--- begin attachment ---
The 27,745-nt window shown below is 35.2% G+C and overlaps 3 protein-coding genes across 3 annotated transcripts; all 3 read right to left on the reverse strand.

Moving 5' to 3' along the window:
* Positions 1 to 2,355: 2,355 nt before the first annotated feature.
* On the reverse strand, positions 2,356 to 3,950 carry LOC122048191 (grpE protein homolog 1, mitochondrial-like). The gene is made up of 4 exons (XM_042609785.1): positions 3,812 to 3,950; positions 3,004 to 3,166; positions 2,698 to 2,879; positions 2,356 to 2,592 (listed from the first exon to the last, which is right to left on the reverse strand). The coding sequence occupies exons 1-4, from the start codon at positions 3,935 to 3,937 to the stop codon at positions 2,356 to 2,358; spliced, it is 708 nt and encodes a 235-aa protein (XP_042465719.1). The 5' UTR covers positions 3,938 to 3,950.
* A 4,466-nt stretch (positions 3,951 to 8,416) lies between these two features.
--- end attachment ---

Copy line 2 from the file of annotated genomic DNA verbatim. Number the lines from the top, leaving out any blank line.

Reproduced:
Moving 5' to 3' along the window: